The pall-bearers were: T. T. Gur
ney, John Murphy, Charles C. Crane,
P. J. Hussander, T. P. Pen-it, P.
McDonald of the Cleveland Lodge,
J. J. Buniton, F. W. Tourtellotte,
G. Heinrichs, J. E. Loomis, John
Maclean of the Apollo Commandery,
and W. II. Mead of the Chicago
And here area few lines written
by a gentleman who .knew and
esteemed the veteran soldier and
As each hroad oak grows old and disappears
Within the forest green,
So, one by one, our western pioneers
Pass from this lowly scene,
One more has gone to rest whom many knew,
Whom many honored here
Whose soul waskind,
whose hearty grasp was true
Whose friendship was sincere
Who lived not for himself who'saw above liiin
Something more grand than gain [him
Who leaves behind a thousand mends who love
Who part wltii him in pain.
Hejielped with Willing hands to grandly rear
Our city from the wild
That art, that cultdre and refinement here
Might have a hoasenjid guild.
O, strew his bier with (lowers fragrant beauty
And write above his grave:
A Soldier who came at the call of duty,
The nation's life to save.
Not one who struggled with a proud ambition
To glitter in the van.
But one who filled with honor each position
if %'''•$ if
car orders solicited. [wsi] Wahpeton, Dakota,
F. H. BUTLER &. CO.,
Lumber, Sash, Doors,
Building Paper, Etc., Etc., Etc.,
At Wahpeton and Wyndmere, Dak,
Before buying your SPRING GOODS go to JOHN NESLON and get
his prices on
SILKS, CASHMERES, HUNTINGS, GRENADINES, NUNS' "VEILING, WHITE
GOODS, HOSIERY, GLOVES, LACES, EMBROIDERIES, BUTTONS, NECKWEAR,
of all kinds, Ladies' und Misses' JACKETS and CIRCULARS, etc.
A Fine Assortment of Gentlemens', Ladies' and Childrens' SHOES and
SLIPPERS, including the Very Best Makes of FRENCH KID SHOES.
Do not send your orders out of .town for CARPETS I can sell you any
kind, from a HEMP or COTTON up to the very finest grades of BODY
BRUSSELS, at priccs to compare very favorably with Chicago and New
I also carry a complete line of GENTLEMENS' FURNISHING GOODS, HEADY
MADE CLOTHING, and all the latest novelties in SPRING HATS.
My Grocery Department contains all the best brands of CANNED and
DUIED FiiviTti, carefully selected stock of TEAS and COEFEES, PATEXT
I ROCESS and other grades of FLOUR, PORK, HAMS, BACON, etc.
Stock Always Fresh.
NEW and FRESH GOODS in this Department arriving almost every day.
Pioneer Tailoring Establishment
Of Iliclihind County,
With tbnuks to my Customers, I havo a Gooil
Business ami a Promising Future.
Has the Latest and Best Patrons and System the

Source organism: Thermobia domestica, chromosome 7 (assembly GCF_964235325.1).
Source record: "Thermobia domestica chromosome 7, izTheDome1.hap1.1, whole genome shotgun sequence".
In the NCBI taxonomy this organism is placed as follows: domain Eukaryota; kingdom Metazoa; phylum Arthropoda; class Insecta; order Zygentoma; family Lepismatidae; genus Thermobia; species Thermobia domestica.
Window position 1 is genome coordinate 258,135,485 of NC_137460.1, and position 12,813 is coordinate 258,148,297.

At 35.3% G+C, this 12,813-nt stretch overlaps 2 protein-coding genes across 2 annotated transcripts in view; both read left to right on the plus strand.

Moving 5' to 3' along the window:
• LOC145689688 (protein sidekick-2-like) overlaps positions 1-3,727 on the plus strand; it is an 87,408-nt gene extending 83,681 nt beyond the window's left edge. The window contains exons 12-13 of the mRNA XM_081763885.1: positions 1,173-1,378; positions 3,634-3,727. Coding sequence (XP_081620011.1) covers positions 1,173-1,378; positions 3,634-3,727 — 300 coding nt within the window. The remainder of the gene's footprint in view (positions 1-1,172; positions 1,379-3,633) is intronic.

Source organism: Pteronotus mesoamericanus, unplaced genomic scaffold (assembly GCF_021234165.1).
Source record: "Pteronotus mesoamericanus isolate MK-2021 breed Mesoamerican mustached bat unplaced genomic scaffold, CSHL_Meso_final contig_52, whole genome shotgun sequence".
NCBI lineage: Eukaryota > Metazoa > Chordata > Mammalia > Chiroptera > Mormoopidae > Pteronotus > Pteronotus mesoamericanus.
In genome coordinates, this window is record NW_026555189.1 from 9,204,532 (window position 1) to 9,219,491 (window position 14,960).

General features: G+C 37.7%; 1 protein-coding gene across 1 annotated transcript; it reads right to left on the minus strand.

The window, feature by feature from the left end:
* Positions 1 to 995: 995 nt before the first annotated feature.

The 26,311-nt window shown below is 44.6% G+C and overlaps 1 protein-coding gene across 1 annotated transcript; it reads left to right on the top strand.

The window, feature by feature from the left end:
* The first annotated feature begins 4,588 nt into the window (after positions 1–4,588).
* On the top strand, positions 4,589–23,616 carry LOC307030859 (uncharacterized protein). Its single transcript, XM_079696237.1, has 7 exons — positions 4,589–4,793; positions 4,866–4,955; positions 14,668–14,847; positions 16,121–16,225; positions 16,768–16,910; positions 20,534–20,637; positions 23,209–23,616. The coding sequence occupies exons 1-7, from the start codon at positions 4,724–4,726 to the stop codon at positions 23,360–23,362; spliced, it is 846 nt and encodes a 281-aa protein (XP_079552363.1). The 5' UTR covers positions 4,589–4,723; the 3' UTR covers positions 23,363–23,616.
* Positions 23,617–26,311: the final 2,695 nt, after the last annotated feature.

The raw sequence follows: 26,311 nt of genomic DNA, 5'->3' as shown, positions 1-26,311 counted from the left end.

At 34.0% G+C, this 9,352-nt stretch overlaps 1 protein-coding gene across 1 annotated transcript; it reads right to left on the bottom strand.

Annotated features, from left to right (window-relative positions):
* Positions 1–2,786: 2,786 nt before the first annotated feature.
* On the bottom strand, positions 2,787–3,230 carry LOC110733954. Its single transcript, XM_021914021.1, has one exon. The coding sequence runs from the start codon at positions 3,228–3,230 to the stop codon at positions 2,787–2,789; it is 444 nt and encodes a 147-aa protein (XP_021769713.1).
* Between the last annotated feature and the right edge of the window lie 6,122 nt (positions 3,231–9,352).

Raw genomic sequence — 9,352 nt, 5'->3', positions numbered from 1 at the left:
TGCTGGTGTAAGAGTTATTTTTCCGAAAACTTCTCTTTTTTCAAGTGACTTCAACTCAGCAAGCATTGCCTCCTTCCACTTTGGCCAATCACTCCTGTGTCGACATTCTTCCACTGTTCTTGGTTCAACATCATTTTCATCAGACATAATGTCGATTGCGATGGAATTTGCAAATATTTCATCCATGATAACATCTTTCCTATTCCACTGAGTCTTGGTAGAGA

country affords, and Guarantees8ati8fucti6u.He
carries the Largest and Most Complete Llnfl of
Clothes for Gentlemens' wear.
Every tourist makes it a point to leave his
measure with this House.
Prices Positively the LOWEST,
And all Work
GUARANTEED TO FIT.
•a?' ./fc.w''* a?
DEALERE AKD JTOHBER8 Of F1R8T CLASS
FAR! MACHINERY, BUGGIES AKD WAGONS,
Paints, Oils, Glass, Belting and Mill Supplies,
Wagon Makers* nnd Blacksmiths' Materials,
Lumber Coal,-Lime, Hair and Cement.
Opposite MERCHANTS HOTEL.
The Largest Stock of
Gents' Furnisliiiiff Goods,
BOOTS and SHOES,
HATS and CAPS,
TRUNKS & VALISES.
All at Bottom Prices! Remember the Place,
WAhpeton and Fargo, Dakota.
-i Hf ^.r,
.. .Benton,..] Iig§*
... Morris ...i*M|H
8 07 a
to (Kpm a
Trains ran to Hope
Mondays, Wednesdays And Friday*,^
Tralcs ran to Portland
Tuesdays, Thursdays and 8atttrdayn.
Eest Leaves Wahpeton .v. .'. 7:00 a
Arrives at St. Paul 6:SO pm
tLeaves St. Panl 8:S8am
Arrives at Wahpeton
Daily except snmuy.
St. Paul freight arr. at Wahpeton.^.... 2K5pat
Milnor accom'dation leaves 2:10 pm
A ttitltrao t!7
Daily except Sunday.
PULLMAN SLEEPnvO CA&S
are run without change on all trains from At.'
Panl and Minneapolis and Fargo and Dulntfa,
for beauty and comfort these cars are ntasnr.
ZLEOANT HOATOir CHAIR CAM.
on day trains between Fargo and Maudan. ThesC
ears are fixed with new reclining chairs, and
oUter spelal attractions to the traveler.
without exception, the iinest on the continent
are run on all trains. First-class meals, 7Bc.
Tlie Hoi Bit
Near Kotschevar Bros, store.
Served at all times, consisting of
O S E S
In tlielr Various Forms,
Wines. Liquors & Cigars
J. R. BUXTON,
Attorney at Law,
Money to Loan on Real Estate,
Final Proof? Made,
•And Collections Made.
Suits Prosecuted and Defended in all Courts of
Dakota and Minnesota.
Office one Door west of Bee Hive
(Opposite Catholic Church.)
Free of Charge to any part of
Will be Starched untl Ironed, or will deliver
dry, not Ironed.
Special rates to
"YV. E. IIAIsLY, Proprietor,
H. G-. ALBRECHT,
Saddles, Collars, Blankets
Fly Nets, Ox Harness, Wlups, Brushes aud
Currie Combs, &c.,
Opposite Post oilice.
H. A. "WORKMAN,
M*rcscrilion§ Carefully Com
Opp. John Nelson's Store.
B. C. BERG
Has at Uie Northern Pacific depot, Wahpeton.
Dukotn, sulllcient supply of the famous
O W O O
From Underwood, Ottenail County, Minnesota,
constantly on hand.
Better quality than anywncre eise in town.
Orders for car load lots promptly attended to
Come and examine before purchasing.
All at Lowest Prices.
b. C. BERQ
And Sample Room,
JoseM Mesh, Proprietor
Corner See#ad Street awl Batota iveue.
Klegant Sample Boom and finest Double Bow*
ling Alley tlie northwest. S8wl5
with the Heme* .'
if?' sag?**11 iSii